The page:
Steptoe Butte

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Steptoe Butte State Park
Washington State Park
Steptoe butte.jpg
Steptoe Butte
Map showing the location of Steptoe Butte State Park
Map showing the location of Steptoe Butte State Park
Map showing the location of Steptoe Butte State Park
Map showing the location of Steptoe Butte State Park
LocationWhitman, Washington, United States 3,612 ft (1,101 m)
Coordinates47°01′57″N 117°17′55″W / 47.03250°N 117.29861°W / 47.03250; -117.29861Coordinates: 47°01′57″N 117°17′55″W / 47.03250°N 117.29861°W / 47.03250; -117.29861[1]
Area150 acres (61 ha)
OperatorWashington State Parks and Recreation Commission
WebsiteSteptoe Butte State Park

Steptoe Butte is a quartzite island jutting out of the silty loess of the Palouse hills in Whitman County, Washington, in the northwest United States. The 3,612-foot (1,101 m) butte is preserved as Steptoe Butte State Park, a publicly owned 150-acre (61 ha) recreation area located 12 miles (19 km) north of Colfax.[2] Steptoe Butte and Kamiak Butte comprise Steptoe and Kamiak Buttes National Natural Landmark.[3]


The rock that forms the butte is over 400 million years old, in contrast with the 15–7 million year old Columbia River Basalts that underlie the rest of the Palouse. Steptoe Butte has become an archetype, as isolated protrusions of bedrock, such as summits of hills or mountains, in lava flows have come to be called "steptoes."[2]

  • Elevation: 3,612 feet (1,101 m) above sea level, approximately 1,000 feet (300 m) above the surrounding countryside (prominence).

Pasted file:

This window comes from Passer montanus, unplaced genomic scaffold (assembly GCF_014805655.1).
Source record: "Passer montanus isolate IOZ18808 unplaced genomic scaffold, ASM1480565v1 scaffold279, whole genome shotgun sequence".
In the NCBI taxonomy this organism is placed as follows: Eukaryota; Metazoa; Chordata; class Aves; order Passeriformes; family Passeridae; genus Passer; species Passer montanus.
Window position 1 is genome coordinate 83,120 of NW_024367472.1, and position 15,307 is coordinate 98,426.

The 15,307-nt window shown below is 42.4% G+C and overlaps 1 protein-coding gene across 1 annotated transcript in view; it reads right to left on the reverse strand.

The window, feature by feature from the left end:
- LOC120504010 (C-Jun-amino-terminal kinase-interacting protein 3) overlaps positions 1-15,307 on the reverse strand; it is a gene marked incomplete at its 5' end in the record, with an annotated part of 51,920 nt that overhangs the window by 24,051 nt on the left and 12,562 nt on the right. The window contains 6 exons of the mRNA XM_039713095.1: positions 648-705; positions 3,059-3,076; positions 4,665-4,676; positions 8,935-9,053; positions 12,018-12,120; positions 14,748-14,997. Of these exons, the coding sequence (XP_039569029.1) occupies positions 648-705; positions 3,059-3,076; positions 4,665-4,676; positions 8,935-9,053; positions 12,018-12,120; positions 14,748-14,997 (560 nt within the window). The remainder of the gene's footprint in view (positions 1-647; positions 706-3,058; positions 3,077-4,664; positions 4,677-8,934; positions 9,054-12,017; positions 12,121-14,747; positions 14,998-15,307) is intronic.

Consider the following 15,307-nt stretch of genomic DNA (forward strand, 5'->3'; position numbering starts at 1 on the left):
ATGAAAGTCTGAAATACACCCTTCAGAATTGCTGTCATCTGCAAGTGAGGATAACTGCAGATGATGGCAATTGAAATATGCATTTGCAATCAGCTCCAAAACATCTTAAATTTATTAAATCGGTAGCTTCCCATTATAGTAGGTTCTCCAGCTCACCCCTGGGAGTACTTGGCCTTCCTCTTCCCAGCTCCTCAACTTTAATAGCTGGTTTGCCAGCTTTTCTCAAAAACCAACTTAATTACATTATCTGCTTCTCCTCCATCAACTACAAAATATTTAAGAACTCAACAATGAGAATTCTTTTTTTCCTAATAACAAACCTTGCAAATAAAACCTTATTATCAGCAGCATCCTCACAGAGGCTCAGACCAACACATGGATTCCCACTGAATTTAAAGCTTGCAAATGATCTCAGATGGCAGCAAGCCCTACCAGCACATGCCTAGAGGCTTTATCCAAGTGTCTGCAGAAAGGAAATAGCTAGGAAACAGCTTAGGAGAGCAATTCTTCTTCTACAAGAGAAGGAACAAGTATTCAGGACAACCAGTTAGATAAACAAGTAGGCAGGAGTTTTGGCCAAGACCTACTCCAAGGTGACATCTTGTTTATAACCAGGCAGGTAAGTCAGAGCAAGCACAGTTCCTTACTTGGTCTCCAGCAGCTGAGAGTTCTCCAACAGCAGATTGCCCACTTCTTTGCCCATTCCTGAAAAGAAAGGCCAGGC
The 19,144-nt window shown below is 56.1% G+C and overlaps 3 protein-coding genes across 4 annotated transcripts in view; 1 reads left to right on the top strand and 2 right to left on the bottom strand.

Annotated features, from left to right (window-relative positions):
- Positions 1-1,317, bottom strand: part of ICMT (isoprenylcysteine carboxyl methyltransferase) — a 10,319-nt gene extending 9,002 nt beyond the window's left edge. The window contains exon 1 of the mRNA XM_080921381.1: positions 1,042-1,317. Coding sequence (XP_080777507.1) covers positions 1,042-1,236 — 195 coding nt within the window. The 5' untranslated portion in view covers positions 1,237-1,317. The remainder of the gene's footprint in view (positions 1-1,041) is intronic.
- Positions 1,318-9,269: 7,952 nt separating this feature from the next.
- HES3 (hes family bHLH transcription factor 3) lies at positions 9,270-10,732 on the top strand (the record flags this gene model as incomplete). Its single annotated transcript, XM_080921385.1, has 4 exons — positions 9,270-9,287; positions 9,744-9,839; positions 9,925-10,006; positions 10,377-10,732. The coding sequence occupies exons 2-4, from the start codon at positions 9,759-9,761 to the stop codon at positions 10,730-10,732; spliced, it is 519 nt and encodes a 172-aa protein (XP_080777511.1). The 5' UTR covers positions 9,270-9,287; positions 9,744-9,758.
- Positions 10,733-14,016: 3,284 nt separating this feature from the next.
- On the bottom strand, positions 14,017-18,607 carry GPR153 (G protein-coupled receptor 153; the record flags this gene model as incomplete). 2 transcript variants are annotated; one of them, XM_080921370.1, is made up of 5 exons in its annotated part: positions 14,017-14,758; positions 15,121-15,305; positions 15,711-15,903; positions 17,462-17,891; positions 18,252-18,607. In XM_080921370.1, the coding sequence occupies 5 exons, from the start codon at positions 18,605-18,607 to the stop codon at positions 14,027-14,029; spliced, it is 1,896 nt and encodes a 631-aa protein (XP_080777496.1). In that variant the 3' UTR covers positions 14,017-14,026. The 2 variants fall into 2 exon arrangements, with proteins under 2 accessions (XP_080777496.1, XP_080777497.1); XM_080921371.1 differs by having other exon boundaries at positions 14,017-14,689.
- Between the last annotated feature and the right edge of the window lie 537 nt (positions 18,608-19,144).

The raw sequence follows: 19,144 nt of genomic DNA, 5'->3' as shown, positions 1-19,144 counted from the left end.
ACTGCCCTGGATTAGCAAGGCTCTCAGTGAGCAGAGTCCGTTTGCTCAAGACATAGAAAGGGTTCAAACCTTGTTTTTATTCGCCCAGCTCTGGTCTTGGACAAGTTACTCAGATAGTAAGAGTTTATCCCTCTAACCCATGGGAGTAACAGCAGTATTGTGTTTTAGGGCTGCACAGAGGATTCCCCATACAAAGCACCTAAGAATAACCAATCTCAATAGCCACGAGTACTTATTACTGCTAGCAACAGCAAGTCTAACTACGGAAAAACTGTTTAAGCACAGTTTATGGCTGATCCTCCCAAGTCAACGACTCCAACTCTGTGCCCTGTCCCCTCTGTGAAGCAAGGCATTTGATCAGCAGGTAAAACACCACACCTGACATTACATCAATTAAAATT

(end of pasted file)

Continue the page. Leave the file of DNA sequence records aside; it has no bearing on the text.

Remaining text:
• Visibility: Up to 70–100 miles (110–160 km). Mount Spokane is easily visible, 70 miles (110 km) to the north.[4]


The butte was named after Colonel Edward Steptoe.[2] A hotel built by James S. "Cashup" Davis stood atop the butte from 1888 to 1908, burning down several years after it closed.[5] In 1946, Virgil McCroskey donated 120 acres (49 ha) of land to form the park, which was later increased to over 150 acres (61 ha).[2] The lower slopes of the butte which adjoin the state park were purchased in 2016 by Kent and Elaine Bassett. The owners plan to protect their 437 acres (177 ha) of land from development, eventually donating it to the state.[6]

Activities and amenities[edit]

A narrow paved road winds around the butte, leading to a parking area at the summit. The park offers picnicking facilities and an interpretive wayside exhibit.[2] Popular activities include sight-seeing, paragliding, hang gliding, kite and model airplane flying, and photography.


  1. ^ "Steptoe Butte State Park". Geographic Names Information System. United States Geological Survey.
  2. ^ a b c d e "Steptoe Butte State Park". Washington State Parks and Recreation Commission. Retrieved February 11, 2016.
  3. ^ "Steptoe and Kamiak Buttes". National Natural Landmarks Program. National Park Service. June 28, 2012. Retrieved February 11, 2016.
  4. ^ "Colfax - Steptoe Butte". Go Sleep. June 14, 2006. Archived from the original on June 23, 2006. Retrieved February 11, 2016.
  5. ^ Johnson, Randall A. (March 19, 2005). "Davis, James S. "Cashup" (1815-1896)". The Online Encyclopedia of Washington State History. HistoryLink. Retrieved August 27, 2018.
  6. ^ "Bellevue couple buy Steptoe Butte portion with aim of preservation". Spokesman-Review. Spokane, Wash. October 11, 2016. Retrieved August 27, 2018.

External links[edit]